A lengthy article about self-proclaimed singer-songwriters grabbing writing credit for songs that they may not have penned–sparked by the whole Avril Lavigne/Chantal Kreviazuk controversy from a couple of weeks back–hit the Associated Press today, and while it’s a fairly interesting–and damning!–look at how some artists may not be 100% honest (in the music business? Really?), there was one source that seemed a little bit, shall we say, less than reliable when it comes to the relationship between people on albums’ front covers and those whose billing is relegated to eight-point type inside:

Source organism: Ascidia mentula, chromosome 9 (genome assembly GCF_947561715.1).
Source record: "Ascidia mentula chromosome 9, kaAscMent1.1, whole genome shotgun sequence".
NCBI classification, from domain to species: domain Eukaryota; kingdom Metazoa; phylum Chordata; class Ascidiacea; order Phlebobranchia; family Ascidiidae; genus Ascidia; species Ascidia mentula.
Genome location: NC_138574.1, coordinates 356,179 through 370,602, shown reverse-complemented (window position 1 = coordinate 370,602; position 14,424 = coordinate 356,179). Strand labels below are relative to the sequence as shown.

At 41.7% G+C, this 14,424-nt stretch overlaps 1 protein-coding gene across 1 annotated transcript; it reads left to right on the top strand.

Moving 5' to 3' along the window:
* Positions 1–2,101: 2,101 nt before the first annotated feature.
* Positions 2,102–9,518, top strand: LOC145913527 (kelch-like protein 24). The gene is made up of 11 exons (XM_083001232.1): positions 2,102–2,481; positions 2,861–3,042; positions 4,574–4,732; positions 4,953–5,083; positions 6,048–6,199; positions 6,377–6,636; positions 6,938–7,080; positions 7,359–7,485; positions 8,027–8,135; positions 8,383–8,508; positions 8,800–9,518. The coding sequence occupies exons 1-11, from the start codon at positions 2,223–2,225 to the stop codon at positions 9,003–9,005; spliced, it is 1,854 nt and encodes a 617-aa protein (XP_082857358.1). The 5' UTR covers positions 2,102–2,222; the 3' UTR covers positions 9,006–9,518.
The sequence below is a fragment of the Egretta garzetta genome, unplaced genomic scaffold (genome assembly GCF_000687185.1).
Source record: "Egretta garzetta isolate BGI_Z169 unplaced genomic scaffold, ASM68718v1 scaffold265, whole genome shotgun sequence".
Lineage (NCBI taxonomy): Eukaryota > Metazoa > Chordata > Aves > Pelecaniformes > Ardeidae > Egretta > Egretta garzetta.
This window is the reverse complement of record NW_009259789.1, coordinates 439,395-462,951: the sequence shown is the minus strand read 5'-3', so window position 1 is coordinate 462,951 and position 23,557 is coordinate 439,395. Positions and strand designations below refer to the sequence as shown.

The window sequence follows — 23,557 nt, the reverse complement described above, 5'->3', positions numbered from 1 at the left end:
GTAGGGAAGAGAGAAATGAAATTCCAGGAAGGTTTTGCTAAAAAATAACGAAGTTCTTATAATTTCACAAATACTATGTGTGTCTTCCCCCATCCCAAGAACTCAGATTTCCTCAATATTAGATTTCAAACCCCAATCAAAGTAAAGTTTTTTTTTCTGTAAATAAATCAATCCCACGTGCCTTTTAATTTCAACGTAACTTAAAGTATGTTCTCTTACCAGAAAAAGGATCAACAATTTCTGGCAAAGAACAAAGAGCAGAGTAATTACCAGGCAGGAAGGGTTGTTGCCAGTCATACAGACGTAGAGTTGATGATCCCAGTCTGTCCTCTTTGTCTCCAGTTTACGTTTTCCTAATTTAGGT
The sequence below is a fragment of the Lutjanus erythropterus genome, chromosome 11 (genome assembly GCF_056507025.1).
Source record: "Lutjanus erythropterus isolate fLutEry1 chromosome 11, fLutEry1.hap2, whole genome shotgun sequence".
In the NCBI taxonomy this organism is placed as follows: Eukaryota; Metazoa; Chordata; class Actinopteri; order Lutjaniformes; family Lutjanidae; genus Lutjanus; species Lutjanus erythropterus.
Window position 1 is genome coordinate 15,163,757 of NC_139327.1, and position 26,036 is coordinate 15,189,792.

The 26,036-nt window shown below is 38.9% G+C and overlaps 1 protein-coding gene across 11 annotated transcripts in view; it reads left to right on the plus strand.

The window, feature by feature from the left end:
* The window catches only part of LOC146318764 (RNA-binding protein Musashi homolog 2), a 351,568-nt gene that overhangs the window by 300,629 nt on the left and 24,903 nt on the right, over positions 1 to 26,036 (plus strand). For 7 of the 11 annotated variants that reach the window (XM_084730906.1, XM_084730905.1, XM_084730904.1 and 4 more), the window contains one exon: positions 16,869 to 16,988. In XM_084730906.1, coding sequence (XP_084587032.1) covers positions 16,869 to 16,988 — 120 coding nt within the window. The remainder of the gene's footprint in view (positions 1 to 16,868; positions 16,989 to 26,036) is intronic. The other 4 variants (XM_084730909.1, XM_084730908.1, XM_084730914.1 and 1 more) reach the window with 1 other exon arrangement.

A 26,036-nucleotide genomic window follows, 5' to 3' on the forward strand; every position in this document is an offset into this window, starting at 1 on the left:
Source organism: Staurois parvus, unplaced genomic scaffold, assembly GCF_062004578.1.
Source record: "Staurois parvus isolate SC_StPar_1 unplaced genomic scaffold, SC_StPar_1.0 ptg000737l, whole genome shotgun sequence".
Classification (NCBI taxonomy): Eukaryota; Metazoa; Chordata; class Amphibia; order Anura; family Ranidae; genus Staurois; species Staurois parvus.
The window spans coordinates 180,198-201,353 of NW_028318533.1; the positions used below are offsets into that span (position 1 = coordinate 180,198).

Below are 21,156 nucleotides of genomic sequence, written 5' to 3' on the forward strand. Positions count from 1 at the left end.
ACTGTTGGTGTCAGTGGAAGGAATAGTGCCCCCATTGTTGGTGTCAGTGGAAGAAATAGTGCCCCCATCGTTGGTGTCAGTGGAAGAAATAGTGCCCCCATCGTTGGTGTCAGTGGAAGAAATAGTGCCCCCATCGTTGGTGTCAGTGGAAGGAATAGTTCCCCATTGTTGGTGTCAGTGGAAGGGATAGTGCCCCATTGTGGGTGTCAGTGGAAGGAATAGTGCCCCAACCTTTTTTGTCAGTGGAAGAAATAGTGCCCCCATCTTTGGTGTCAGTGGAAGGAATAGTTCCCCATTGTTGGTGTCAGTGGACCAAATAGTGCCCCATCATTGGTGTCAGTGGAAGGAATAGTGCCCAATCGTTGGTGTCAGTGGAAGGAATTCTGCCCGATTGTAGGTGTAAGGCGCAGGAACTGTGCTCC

Grammy-winning songwriter Dallas Austin says he’s had a manager rave about a song Austin wrote all by himself, and then tell him, “We wanna know if we can get a piece of the pie on it because (the artist) wants to feel like she has a part ownership on the song.
“And I’ll say, ‘In all fairness, no. … If you want to work with me at least sit here and put something into it, instead of coming after I’ve done everything and try and claim percentages on it.’”
Yes, that Dallas Austin. And really, when your subject’s use of the term “work with me” can mean, well, any number of things, it may just be best to leave that quote–no matter how juicy it might be–out of your story, even if he did produce “The Boy Is Mine.”
Singer-songwriters, or just singers? [AP via Yahoo]